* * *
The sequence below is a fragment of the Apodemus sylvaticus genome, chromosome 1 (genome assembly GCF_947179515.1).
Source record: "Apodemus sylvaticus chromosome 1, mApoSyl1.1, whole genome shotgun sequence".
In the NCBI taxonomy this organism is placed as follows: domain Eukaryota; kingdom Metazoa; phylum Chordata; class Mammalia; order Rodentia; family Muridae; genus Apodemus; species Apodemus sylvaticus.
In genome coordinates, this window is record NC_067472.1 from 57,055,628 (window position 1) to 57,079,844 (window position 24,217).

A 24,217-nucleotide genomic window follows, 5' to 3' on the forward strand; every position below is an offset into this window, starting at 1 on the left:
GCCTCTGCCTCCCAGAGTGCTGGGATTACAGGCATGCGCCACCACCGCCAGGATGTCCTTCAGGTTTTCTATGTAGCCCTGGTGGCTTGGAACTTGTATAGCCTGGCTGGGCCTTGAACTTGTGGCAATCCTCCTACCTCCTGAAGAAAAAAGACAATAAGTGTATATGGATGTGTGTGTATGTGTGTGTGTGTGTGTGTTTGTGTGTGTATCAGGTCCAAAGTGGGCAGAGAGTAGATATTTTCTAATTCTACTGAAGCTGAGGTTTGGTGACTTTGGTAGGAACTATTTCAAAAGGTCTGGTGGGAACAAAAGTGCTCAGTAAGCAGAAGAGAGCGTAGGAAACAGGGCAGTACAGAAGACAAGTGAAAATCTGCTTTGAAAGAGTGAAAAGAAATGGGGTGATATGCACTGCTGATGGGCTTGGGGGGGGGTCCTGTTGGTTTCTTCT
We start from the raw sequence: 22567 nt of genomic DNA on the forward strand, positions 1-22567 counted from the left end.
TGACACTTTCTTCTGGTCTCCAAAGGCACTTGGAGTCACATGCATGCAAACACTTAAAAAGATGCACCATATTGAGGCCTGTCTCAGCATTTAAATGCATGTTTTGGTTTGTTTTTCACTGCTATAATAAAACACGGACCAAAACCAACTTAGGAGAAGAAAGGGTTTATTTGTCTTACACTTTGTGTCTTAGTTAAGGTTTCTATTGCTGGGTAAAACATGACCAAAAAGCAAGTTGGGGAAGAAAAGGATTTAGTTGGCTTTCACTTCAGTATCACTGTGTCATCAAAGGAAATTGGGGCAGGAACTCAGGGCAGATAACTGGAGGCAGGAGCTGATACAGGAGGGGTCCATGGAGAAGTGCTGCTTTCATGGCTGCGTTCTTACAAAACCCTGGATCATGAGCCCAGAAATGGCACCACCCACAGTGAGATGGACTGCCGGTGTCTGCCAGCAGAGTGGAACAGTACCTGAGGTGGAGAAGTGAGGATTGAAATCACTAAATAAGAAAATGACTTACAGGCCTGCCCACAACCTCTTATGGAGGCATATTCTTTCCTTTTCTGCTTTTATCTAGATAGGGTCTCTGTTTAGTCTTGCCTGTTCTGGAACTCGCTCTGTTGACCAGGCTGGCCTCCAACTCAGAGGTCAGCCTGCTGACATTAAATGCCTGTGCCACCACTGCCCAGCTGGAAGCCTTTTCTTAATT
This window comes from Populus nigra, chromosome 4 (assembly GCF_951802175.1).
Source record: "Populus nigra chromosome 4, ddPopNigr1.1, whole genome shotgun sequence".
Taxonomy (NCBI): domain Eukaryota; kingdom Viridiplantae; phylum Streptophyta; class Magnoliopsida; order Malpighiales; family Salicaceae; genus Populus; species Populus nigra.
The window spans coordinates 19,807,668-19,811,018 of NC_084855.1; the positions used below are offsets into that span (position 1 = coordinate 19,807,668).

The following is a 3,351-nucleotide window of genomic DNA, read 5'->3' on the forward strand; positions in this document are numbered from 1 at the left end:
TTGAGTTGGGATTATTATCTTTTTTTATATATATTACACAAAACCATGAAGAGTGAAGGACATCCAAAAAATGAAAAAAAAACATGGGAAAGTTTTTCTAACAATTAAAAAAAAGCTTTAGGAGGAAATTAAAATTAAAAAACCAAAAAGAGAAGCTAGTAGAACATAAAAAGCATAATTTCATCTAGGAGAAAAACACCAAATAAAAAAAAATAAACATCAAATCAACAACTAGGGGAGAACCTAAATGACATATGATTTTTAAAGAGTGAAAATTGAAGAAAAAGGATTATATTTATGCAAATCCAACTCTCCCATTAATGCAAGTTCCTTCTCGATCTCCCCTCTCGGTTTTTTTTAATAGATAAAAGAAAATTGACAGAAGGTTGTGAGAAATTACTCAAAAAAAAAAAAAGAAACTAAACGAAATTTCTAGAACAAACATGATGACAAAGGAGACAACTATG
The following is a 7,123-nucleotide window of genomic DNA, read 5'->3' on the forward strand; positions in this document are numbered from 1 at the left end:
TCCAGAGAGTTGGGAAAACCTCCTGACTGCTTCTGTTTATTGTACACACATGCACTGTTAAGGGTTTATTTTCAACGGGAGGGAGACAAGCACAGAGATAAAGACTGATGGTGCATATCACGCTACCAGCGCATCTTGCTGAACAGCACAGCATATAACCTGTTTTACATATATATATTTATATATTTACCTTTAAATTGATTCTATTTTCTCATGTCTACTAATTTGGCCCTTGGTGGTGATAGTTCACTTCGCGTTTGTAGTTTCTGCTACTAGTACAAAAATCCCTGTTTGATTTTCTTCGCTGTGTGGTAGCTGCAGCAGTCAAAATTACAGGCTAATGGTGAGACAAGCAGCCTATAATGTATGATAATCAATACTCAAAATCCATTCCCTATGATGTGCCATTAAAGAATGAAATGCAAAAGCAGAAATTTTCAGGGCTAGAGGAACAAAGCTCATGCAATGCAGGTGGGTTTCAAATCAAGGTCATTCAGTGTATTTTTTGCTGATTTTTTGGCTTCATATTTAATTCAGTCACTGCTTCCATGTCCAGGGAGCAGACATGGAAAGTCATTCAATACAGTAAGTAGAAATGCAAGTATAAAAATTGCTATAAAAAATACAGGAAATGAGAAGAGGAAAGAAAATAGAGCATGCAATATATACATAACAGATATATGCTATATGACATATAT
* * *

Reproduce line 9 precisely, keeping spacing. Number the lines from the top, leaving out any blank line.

This window comes from Populus nigra, chromosome 4 (assembly GCF_951802175.1).